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AIG on the line for others' losses

After World War II, a far-flung insurance company in China run by an American businessman took a risky bet insuring that about 20 boats filled with Americans would make it back to the United States.
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After World War II, a far-flung insurance company in China run by an American businessman took a risky bet insuring that about 20 boats filled with Americans would make it back to the United States.

From those distant beginnings grew American International Group, which became one of the biggest insurance companies in the world, under the leadership of Maurice R. "Hank" Greenberg.

With more than $1 trillion in assets, AIG is bigger than Fannie Mae, Freddie Mac, Merrill Lynch, Lehman Brothers or the former Bear Stearns.

AIG's subsidiaries sell life, auto, property, workers compensation, kidnapping and ransom and many other types of insurance. The company offers retirement plans such as annuities. Its financial markets subsidiary serves investment banks, pension funds, governments and other institutional investors, and AIG manages portfolios of stocks, bonds and real estate. The company is the nation's largest leaser of aircraft.

Among the activities it ventured into: buying mortgage-related securities and offering other firms an exotic type of insurance to cover losses from investments tied to mortgages.

That proved to be a problem.

"AIG didn't have to be in those businesses," said David Schiff, a longtime observer of the company and editor of an industry trade publication. "Obviously they didn't think they were risking it. That's the problem: They didn't envision that the situation could have gotten so out of hand."

Fed steps in
By Monday, it was clear that AIG needed emergency funds to keep it out of bankruptcy. The Fed turned down pleas for help from Lehman Brothers, which filed for bankruptcy protection Monday, but agreed to provide funds to AIG.

Analysts say most of AIG's businesses are, on their own, in fine financial shape. But what is happening on Wall Street is at the root of AIG's troubles. The steep decline of AIG's holdings of mortgage-backed securities has weighed heavily on the firm's balance sheet — just as it has other fallen Wall Street firms.

But the role AIG plays is much broader than many other firms'. AIG has sold $80 billion in credit default swaps — a type of insurance — to investment houses to cover their losses on mortgage-backed securities.

As the mortgage market has melted down, AIG has been on the line to cover more of the losses. Seventy-five percent of mortgage-related securities insured by AIG were derived primarily from subprime mortgages, which are failing at unprecedented high rates. In all, AIG has posted losses of $25 billion.

AIG's difficulties could have unleashed further chaos on Wall Street if the company were unable to meet its obligations. AIG has estimated that it would be responsible for stopgapping $8 billion or more in mortgage-related losses.

"Numerous of the Wall Street banks are exposed" to AIG, said Rodney Clark, an analyst for Standard & Poor's, the credit-rating firm. He said Merrill Lynch, which was acquired by Bank of America in a fire sale over the weekend, most reliant on the expected insurance payments.

The government's plan to help AIG will exclude the insurance subsidiaries, which are regulated by state authorities. AIG released a statement saying that its life insurance, general insurance and retirement services businesses were adequately capitalized and could meet their obligations. Most states run pools to backstop insurers who are unable to pay claims, though terms vary.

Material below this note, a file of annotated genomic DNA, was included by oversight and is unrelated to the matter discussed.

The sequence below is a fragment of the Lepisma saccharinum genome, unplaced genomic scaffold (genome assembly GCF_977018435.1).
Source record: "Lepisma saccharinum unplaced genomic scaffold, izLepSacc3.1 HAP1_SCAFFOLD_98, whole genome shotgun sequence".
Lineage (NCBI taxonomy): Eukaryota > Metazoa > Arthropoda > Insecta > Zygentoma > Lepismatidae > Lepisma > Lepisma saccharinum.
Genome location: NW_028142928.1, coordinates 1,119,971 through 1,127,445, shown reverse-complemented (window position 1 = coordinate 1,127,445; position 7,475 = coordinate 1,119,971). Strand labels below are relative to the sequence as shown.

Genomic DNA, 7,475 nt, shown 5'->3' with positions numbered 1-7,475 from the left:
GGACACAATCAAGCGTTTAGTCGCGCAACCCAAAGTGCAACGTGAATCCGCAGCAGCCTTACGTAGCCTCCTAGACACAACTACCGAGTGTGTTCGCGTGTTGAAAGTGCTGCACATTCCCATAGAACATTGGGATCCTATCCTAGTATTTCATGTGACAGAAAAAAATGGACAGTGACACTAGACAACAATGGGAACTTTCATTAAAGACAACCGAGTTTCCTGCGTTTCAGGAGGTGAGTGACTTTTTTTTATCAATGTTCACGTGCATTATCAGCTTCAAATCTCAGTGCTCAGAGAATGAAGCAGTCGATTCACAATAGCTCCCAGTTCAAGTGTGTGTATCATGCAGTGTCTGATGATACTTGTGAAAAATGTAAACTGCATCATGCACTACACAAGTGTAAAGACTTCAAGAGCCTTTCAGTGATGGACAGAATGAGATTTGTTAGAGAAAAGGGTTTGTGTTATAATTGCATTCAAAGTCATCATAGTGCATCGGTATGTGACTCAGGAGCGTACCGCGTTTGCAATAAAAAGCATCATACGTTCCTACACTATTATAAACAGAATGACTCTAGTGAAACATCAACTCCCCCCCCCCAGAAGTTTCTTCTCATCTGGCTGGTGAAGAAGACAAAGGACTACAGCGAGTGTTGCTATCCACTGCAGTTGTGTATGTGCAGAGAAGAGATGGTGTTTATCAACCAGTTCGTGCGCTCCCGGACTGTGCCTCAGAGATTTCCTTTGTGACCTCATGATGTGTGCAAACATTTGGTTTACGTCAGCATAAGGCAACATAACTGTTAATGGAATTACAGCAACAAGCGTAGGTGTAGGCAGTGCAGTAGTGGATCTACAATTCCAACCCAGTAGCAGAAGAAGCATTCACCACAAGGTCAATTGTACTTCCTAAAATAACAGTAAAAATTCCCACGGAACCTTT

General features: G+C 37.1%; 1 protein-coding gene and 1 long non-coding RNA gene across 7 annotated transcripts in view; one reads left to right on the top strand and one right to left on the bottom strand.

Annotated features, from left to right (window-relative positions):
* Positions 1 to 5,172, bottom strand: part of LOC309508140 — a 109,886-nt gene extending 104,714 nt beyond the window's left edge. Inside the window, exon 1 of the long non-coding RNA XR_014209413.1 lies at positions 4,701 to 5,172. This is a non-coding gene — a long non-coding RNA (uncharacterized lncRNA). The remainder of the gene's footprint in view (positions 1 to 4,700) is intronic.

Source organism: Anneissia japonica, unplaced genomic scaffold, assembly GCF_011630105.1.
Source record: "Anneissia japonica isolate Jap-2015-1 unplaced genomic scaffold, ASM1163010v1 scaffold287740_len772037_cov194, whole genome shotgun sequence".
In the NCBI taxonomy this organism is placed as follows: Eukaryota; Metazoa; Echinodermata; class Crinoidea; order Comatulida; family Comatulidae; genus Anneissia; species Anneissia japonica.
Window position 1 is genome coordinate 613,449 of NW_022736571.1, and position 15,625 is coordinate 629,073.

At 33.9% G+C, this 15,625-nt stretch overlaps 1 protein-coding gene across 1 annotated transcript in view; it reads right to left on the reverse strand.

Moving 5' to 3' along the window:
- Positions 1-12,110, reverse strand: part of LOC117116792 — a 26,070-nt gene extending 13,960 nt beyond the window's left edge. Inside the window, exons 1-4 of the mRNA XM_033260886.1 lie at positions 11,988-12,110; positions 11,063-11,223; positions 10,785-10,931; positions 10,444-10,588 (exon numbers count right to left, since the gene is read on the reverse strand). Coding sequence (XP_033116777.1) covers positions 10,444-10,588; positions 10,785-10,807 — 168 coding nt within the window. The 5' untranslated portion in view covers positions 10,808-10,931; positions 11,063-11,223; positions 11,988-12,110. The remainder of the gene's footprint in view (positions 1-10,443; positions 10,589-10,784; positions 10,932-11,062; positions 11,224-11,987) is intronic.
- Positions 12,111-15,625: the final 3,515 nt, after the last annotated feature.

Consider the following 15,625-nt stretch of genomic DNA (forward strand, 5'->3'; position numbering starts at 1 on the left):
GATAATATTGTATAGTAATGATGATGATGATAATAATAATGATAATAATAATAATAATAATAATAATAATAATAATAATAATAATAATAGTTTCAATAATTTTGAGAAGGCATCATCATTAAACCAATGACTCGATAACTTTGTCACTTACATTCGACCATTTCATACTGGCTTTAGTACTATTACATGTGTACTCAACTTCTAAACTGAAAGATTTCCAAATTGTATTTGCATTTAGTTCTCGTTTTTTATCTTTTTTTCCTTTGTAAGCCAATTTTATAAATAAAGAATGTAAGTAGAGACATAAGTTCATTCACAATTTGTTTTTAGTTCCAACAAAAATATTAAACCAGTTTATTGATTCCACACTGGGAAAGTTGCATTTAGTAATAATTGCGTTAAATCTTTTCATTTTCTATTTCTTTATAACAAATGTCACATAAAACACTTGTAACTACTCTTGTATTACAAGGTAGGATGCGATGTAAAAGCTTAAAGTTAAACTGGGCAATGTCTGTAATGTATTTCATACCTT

AIG was a darling of Wall Street before it started running into trouble five years ago. The company achieved startling growth under Greenberg, an insurance scion whose sons also led major insurance concerns.

Although AIG never paid extraordinary salaries, the most successful employees could become partners in CV Starr and Co., a financial services firm named after AIG's founder. Starr partners could easily earn millions of dollars. AIG operates in 130 countries and has more than 100,000 employees.

AIG executives spent a lot of effort earning the affections — and allegiance — of government officials in the United States and overseas.

Ron Shelp, a former AIG vice president and one of Greenberg's lieutenants who has written a book about AIG, called it a "culture of influence."

"It was a belief that you can bring most government officials around to your view," he said. For instance, AIG worried about whether countries would try to nationalize its insurance subsidiaries.

AIG lobbyists worked to persuade U.S. lawmakers to impose tariffs or cut off other countries' exports if they acted against the interest of U.S. corporations operating subsidiaries overseas, Shelp said.

$1 billion in fines
Greenberg was known as an irascible leader whose presence could be felt across a room. To build AIG, he launched a buying spree of insurance companies and other financial firms. That effort paid off personally: At one point, Greenberg was worth $3 billion.

In 2005, Greenberg was forced out as chief executive in a clash with regulators who questioned the company's accounting and other practices. AIG ultimately agreed to pay more than $1 billion dollars in fines to the government to resolve the charges.

Martin J. Sullivan, another AIG insider, replaced Greenberg. He was forced to resign earlier this year because of the company's growing mortgage-related losses and was replaced by Robert Willumstad, a former Citigroup executive. The terms of the rescue package allow the government to replace Willumstad, and a source familiar with the matter said last night that Willumstad would be succeeded by Edward Liddy, former chief executive of Allstate.

Staff writer Neil Irwin and staff researcher Julie Tate contributed to this report.